14. Before the Fall, Noah Hawley
  15. A Brief History of Oversharing, Shawn Hitchins
  16. Sea Prayer, Khaled Hosseini
  17. The Remains of the Day, Kazuo Ishiguro
  18. When Breath Becomes Air, Paul Kalanithi
  19. On Writing: A Memoir of the Craft, Stephen King
  20. Defending Jacob, William Landay
  21. The Bishop’s Man, Linden MacIntyre
  22. Norwegian Wood, Haruki Murakami
  23. Binti, Nnedi Okorafor
  24. In Pursuit of Excellence, Terry Orlick
  25. Love Dishonor Marry Cherish Perish, David Rakoff
  26. Bellevue Square, Michael Redhill
  27. The Lost Flowers of Alice Hart, Holly Ringland
  28. Persepolis, Marjane Satrapi
  29. Adèle, Leila Slimani
  30. The Perfect Nanny, Leila Slimani
  31. Ru, Kim Thúy
  32. Book Love, Debbie Tung

Book Categories: The Toronto Public Library proposed fourteen categories in the Reading Challenge. I’ve read all of them, and at least one book in each category, hence the total of thirty two books. When a book qualifies for more than one category, I count it in one category only.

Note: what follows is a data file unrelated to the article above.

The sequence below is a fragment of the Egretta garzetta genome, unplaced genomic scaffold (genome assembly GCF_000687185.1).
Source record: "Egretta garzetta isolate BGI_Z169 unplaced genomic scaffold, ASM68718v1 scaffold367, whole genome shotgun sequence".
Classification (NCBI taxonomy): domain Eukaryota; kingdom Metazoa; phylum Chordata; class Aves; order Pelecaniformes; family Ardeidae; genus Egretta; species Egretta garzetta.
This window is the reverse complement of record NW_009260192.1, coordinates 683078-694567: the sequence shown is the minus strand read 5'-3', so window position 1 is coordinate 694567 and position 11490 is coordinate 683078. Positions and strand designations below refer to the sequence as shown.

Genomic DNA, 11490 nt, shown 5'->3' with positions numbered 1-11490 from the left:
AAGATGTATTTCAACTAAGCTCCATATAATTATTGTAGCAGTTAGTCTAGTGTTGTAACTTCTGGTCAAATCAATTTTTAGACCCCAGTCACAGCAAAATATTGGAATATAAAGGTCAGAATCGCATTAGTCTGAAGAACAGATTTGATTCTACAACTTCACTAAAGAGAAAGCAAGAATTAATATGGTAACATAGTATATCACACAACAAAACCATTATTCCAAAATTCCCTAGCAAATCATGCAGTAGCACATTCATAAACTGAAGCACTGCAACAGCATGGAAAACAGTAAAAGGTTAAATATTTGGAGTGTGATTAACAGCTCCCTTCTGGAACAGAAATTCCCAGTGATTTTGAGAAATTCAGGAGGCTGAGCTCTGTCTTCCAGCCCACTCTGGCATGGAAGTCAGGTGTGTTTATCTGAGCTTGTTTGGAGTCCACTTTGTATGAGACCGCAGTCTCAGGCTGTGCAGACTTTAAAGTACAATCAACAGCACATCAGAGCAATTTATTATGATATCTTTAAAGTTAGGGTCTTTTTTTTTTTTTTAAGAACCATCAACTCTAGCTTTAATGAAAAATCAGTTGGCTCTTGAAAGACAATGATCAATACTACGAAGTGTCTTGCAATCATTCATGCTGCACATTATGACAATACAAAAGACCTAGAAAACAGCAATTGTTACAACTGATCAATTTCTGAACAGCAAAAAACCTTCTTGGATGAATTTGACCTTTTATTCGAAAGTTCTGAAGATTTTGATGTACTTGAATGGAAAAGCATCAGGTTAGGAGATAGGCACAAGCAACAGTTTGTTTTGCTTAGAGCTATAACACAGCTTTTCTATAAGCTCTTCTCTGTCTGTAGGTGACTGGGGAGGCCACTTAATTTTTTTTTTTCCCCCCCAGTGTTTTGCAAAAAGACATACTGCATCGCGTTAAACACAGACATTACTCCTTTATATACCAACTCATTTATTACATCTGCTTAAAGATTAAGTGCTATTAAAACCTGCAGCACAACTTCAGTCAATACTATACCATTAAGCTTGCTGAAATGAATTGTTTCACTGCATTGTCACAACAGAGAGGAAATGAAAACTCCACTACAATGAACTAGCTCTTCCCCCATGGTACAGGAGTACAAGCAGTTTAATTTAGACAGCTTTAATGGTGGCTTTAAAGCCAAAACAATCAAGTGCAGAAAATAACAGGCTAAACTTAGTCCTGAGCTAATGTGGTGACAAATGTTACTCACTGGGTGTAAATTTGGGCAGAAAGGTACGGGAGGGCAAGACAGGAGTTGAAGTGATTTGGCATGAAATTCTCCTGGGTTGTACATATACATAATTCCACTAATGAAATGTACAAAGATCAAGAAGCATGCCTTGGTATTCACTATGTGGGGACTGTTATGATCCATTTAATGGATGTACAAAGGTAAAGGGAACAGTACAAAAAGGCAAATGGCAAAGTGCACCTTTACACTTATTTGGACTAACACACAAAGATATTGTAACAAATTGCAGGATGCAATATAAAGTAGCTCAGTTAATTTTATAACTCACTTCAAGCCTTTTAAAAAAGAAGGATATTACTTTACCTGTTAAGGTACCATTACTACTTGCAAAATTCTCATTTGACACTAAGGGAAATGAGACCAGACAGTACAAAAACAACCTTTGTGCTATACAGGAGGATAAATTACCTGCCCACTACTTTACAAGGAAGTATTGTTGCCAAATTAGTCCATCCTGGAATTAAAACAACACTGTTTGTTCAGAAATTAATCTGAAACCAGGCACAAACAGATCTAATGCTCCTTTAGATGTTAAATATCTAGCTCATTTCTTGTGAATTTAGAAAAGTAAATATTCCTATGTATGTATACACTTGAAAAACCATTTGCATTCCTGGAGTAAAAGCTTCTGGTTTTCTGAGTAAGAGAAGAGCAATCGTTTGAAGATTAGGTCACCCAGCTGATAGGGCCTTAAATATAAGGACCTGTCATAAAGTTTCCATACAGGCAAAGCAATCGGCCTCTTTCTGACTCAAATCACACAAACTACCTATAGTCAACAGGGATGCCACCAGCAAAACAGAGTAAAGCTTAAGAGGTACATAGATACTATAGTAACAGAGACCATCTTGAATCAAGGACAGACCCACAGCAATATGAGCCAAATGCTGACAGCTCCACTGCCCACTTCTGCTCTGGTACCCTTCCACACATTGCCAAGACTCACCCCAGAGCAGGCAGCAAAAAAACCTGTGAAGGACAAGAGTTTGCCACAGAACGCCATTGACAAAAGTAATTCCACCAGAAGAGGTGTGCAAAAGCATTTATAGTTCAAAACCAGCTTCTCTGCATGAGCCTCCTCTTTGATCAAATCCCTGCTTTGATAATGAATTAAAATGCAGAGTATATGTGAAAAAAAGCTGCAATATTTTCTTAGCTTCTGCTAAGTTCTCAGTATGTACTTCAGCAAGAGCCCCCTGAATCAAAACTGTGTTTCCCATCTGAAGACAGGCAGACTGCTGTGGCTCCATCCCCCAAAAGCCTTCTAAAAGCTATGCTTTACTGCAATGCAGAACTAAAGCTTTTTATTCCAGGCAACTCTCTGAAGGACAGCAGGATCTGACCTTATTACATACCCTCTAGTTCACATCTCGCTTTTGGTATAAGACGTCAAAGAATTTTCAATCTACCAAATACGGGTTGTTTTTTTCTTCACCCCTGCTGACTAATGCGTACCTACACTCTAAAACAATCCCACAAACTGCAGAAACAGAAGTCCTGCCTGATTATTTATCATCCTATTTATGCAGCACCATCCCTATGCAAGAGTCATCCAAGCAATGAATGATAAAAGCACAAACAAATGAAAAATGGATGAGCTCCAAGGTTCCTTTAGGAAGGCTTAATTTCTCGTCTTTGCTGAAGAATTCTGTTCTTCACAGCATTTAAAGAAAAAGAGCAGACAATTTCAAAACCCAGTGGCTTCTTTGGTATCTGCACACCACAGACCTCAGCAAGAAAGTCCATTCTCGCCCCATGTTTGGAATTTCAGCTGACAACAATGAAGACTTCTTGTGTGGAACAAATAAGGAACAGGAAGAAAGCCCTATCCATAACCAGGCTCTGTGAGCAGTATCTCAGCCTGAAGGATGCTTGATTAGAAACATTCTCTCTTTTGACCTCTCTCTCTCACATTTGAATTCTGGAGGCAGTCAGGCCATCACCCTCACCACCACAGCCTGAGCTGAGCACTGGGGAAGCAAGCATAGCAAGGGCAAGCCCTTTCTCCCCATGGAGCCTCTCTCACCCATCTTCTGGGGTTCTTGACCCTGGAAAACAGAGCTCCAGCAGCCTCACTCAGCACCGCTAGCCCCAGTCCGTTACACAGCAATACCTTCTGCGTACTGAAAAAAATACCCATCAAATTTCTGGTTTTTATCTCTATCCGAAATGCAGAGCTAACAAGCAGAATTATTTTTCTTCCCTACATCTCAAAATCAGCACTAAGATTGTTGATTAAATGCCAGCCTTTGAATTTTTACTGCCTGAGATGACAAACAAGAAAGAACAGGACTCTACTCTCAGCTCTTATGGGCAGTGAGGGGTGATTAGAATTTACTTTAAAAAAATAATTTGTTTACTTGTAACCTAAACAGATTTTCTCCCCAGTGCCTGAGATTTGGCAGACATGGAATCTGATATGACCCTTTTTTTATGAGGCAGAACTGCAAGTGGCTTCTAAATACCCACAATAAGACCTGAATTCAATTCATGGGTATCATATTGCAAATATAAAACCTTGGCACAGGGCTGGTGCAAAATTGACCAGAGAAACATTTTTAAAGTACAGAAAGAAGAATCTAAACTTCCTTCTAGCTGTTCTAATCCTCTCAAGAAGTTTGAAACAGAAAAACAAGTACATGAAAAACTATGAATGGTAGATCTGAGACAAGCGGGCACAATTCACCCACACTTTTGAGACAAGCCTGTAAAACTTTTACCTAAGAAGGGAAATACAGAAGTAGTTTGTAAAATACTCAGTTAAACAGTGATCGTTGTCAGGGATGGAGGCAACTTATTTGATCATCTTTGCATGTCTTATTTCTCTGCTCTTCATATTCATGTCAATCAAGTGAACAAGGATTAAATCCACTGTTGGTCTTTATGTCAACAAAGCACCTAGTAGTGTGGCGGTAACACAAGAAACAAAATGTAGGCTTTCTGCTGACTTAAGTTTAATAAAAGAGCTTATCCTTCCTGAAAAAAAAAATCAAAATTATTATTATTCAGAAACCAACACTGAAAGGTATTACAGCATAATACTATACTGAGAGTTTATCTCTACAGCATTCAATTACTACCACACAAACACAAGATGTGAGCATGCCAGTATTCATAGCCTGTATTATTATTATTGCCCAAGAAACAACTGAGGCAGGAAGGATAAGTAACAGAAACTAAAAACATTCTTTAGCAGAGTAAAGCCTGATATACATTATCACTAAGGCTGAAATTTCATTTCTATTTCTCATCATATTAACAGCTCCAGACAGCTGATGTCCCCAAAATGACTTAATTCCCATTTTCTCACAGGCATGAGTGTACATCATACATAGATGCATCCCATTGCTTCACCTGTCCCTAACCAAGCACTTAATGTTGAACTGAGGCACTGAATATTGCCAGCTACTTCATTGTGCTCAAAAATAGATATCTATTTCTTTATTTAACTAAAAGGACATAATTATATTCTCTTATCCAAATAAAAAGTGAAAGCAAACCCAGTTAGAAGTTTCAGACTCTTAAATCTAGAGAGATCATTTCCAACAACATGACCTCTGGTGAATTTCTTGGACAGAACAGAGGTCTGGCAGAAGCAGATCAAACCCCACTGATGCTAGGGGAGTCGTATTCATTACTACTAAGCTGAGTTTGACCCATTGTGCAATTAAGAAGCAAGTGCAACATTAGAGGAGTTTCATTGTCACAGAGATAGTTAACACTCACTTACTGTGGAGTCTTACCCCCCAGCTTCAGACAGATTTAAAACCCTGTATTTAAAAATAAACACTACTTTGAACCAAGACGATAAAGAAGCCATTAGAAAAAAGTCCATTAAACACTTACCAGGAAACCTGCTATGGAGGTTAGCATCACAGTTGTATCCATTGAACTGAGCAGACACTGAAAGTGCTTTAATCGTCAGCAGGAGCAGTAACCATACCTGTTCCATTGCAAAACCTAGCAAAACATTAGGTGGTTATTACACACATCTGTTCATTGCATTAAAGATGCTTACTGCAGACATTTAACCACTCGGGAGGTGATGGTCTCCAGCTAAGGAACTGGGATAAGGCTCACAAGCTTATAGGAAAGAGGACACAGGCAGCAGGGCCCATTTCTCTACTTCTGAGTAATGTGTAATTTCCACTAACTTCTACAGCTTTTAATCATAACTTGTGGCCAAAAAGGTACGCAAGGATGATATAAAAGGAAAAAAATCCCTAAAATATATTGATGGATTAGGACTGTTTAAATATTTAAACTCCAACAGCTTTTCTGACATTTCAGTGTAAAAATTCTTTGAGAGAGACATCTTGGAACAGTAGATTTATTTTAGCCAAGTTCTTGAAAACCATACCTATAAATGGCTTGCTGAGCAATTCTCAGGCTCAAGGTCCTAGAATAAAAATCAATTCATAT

Reading Habits: During the day, I prefer to be out and about so I save my book reading for the evening. I read most days but not every day. I usually read one book at a time to pay my full attention to the book. I’ve also been more careful with my book selection since I want to spend my time on good quality books.

Gratitude: I’m grateful to have access to one of the best public library systems in the world. Thanks to the library’s proposed book categories, I’ve been reading many new-to-me and award-winning authors from different countries. I’ve also read more book genres and learned more about international literary awards. I love that I’ve been reading these books without accumulating them in my home.

What’s Next: I enjoy the Reading Challenge and plan to continue for the rest of this year. I may use the additional eleven categories in the Advanced Reading Challenge to make my reading even more interesting. It would be a “wide” success for me if I could finish reading sixty books in more than fourteen categories in 2019.

Your Turn: What have you been reading? What are your reading habits? I’d love to hear your book recommendations.

Copyright © 2020 natalietheexplorer.home.blog – All rights reserved.